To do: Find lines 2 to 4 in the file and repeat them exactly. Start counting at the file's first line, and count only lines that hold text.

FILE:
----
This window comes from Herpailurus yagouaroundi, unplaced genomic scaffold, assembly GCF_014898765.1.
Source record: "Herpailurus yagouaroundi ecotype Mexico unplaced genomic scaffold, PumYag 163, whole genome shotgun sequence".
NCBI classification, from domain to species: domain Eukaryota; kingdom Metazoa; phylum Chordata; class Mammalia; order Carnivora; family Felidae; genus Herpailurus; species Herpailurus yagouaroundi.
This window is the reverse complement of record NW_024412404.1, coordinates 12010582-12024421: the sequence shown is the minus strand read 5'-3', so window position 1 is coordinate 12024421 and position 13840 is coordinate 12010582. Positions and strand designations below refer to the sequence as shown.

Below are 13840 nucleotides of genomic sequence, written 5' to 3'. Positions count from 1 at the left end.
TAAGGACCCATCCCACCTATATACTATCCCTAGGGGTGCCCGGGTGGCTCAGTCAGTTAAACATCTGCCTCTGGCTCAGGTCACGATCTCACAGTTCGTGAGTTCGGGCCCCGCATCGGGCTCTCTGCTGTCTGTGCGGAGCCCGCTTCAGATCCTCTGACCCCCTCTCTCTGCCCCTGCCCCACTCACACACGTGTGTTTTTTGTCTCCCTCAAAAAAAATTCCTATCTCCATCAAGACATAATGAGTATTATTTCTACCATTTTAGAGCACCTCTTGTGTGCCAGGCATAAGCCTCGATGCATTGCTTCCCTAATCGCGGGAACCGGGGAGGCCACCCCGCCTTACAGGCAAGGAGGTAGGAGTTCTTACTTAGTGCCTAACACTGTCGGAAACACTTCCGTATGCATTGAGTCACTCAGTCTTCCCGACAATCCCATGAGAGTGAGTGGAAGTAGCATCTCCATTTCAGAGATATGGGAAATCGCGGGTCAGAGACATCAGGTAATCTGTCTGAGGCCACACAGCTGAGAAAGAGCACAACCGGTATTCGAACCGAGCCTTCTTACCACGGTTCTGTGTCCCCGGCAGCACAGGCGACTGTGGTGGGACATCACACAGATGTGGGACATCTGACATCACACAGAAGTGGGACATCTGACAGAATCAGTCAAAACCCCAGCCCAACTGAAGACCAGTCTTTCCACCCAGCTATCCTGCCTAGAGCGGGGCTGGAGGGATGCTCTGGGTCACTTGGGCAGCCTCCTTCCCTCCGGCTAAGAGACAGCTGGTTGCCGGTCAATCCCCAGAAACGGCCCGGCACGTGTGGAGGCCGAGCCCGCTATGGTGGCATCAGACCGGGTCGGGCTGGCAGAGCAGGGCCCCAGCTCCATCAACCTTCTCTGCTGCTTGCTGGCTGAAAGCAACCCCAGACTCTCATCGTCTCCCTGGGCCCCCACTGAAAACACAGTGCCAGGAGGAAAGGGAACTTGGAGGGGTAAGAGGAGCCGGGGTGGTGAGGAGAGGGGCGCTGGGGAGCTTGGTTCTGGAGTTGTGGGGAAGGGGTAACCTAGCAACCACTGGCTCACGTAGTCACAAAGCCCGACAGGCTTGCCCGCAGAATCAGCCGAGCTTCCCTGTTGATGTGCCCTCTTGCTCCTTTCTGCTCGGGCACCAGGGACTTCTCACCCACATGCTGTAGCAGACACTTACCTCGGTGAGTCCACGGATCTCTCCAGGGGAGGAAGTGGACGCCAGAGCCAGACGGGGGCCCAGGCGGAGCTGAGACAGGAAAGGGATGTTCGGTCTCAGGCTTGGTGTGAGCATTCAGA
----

Source record: "Herpailurus yagouaroundi ecotype Mexico unplaced genomic scaffold, PumYag 163, whole genome shotgun sequence".
NCBI classification, from domain to species: domain Eukaryota; kingdom Metazoa; phylum Chordata; class Mammalia; order Carnivora; family Felidae; genus Herpailurus; species Herpailurus yagouaroundi.
This window is the reverse complement of record NW_024412404.1, coordinates 12010582-12024421: the sequence shown is the minus strand read 5'-3', so window position 1 is coordinate 12024421 and position 13840 is coordinate 12010582. Positions and strand designations below refer to the sequence as shown.